Then, when we couldn’t eat anymore, they presented us with 8 mini desserts from macarons to madelines as a thank you for dining with them. They looked amazing but I couldn’t eat them, I was too full. And then, as a goodbye present, they provided us both with a coffee cake, wrapped up in the cutest bundle. WHAT!?! I thought, this never happens. Usually, I leave a dinner this fancy needing a burger. No, no, my friends, quite the opposite, I was fat and happy. Ready to roll myself home.

We had sat there for three hours and it flew by like a flash. We had such a wonderful time, that the concept of time was lost on us. Going to VOLT, was a fantastic experience, one that I will never forget. It’s simply divine to see that success does not breed assholes and that somethings can be exactly how you imagine them. Nothing fell short here. I enjoyed it all. It was worth every moment and every penny. Perhaps some of that had to do with the company I shared, as I have been desperate for my friends recently, seeing as though they all live so far away, but I think everything in this place complimented my evening so well. It’s a night that will go down in the history books.

Even though I didn’t get to touch Mr. Bryan.

Love you Josh. 😉

The Corner Room is beautiful italian bliss.

I’m Italian.

Most, if not all of you know this about me. I know some people say that in reference to their way back relatives with no real idea of what it means. But I say it with pride and ownership, having been raised in a fairly traditional household with a Nana who still holds true to all of the things she loved about her parents, who were from the old country. Nana use to swear at me in Italian when I was younger, because I was a little shit, and made the best food, I have ever tasted, in my life. She still does, I just don’t get to taste it as often. Our holidays, when my family was speaking (Italians are also extremely hard-headed and sometimes stupid) were huge gatherings filled with food, children and very loud noises. We would have lamb on Easter, fight over artichokes at Christmas and everyone would swoon over Nana’s pasta with meatballs. (NO OREGANO!) There is something about this old woman who I love dearly and even though we never stood barefoot in the kitchen while cooking for hours together (she had no patience for that), I learned most of what I know from her and my mother. I have taken her to Italian restaurants in the past which have made her pissed and she has been extremely rude to the wait staff because of it. But I think that I have found the place that would make her heart melt, as if her own parents were standing alive in front of her once again.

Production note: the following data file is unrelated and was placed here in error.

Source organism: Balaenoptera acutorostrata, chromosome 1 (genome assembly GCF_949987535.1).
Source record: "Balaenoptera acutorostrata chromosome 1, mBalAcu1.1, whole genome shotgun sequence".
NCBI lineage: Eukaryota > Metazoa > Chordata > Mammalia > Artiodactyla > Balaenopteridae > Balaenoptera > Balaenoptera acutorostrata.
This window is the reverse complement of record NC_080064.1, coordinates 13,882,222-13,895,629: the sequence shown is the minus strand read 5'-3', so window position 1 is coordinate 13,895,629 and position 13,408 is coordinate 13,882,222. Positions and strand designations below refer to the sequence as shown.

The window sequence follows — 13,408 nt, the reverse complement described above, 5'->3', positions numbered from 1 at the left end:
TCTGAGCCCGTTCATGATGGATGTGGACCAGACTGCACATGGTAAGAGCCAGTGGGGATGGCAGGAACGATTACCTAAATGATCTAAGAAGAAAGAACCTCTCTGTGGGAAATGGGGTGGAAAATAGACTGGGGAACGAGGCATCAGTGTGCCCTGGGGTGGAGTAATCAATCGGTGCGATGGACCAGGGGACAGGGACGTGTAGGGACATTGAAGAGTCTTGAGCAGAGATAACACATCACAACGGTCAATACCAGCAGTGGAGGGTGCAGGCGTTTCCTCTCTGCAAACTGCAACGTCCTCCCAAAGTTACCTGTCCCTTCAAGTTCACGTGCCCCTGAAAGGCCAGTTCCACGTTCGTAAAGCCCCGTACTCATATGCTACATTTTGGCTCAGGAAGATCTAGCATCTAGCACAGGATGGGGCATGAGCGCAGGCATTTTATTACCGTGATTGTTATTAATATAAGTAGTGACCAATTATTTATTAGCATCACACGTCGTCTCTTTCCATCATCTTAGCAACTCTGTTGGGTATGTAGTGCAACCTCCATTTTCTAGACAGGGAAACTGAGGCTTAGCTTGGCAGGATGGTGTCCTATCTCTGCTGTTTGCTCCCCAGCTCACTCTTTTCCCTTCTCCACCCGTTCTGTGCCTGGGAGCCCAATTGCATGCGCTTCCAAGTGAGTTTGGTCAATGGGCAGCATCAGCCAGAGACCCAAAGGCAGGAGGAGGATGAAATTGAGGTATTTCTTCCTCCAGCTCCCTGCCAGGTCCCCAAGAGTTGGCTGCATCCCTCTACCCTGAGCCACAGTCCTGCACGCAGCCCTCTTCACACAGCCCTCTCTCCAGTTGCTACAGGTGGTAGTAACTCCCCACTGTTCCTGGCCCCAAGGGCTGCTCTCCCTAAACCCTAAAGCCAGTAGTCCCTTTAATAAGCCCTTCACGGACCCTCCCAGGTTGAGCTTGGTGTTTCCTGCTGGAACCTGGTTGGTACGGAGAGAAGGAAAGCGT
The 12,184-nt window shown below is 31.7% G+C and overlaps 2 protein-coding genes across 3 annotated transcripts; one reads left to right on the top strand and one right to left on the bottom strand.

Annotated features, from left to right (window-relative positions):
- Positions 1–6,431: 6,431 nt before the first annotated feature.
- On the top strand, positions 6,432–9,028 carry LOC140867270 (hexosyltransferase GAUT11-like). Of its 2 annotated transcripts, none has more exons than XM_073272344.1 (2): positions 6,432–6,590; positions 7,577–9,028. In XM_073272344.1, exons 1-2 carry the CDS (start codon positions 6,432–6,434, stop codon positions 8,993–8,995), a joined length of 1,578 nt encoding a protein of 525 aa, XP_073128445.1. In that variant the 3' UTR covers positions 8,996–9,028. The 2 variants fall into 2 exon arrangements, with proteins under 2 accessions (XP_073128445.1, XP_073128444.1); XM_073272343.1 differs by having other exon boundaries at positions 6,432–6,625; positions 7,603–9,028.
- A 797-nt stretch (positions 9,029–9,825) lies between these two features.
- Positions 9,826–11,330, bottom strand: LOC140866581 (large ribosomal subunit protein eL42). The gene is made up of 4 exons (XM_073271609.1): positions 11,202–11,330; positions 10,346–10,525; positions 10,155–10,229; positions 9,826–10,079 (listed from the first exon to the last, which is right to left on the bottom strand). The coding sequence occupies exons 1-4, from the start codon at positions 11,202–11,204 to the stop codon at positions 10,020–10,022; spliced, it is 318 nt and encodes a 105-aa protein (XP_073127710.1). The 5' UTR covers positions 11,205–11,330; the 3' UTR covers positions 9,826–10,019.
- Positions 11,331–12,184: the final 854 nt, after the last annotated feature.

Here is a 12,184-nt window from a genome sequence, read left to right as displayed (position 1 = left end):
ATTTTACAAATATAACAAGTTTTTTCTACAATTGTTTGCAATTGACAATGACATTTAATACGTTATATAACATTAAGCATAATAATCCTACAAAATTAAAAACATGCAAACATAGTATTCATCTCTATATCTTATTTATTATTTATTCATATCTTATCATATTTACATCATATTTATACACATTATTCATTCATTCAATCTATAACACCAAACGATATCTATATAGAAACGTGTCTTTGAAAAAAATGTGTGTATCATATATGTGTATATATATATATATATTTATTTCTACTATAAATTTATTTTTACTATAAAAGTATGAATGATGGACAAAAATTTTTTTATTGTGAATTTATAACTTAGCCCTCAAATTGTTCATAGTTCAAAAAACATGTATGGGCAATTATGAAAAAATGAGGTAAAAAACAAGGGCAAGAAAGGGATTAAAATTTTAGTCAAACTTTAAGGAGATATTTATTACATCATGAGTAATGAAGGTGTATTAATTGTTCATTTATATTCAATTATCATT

Last Friday, Josh and I, finally were able to have a night out together. And thank God, because we were about to kill one another. Having a two-year old can be a very complex time and we were feeling especially stressed out. We talked about going to The Front Room again, because I loved it so much but then we decided on The Grill Room, however on our way we bumped into The Corner Room and stopped to look at the menu. Now, before I go any farther, all of these restaurants are owned by the same gentleman: Chef Lee Harding Smith. And although I gave him tremendous credit for his two restaurants that I ate at and loved, I was unsure about this one. I mean, could he master authentic Italian after being great at so many other things? I wasn’t sure. Lots of people boast it but then don’t follow through. I looked over the menu in a tedious fashion, really trying to decide if I would want to eat here. Most Italian restaurants are disappointing and make me furious. I didn’t want to waste our night out. But when someone walked in front of us, opened the front door and I saw inside. I instantly knew, this was the place.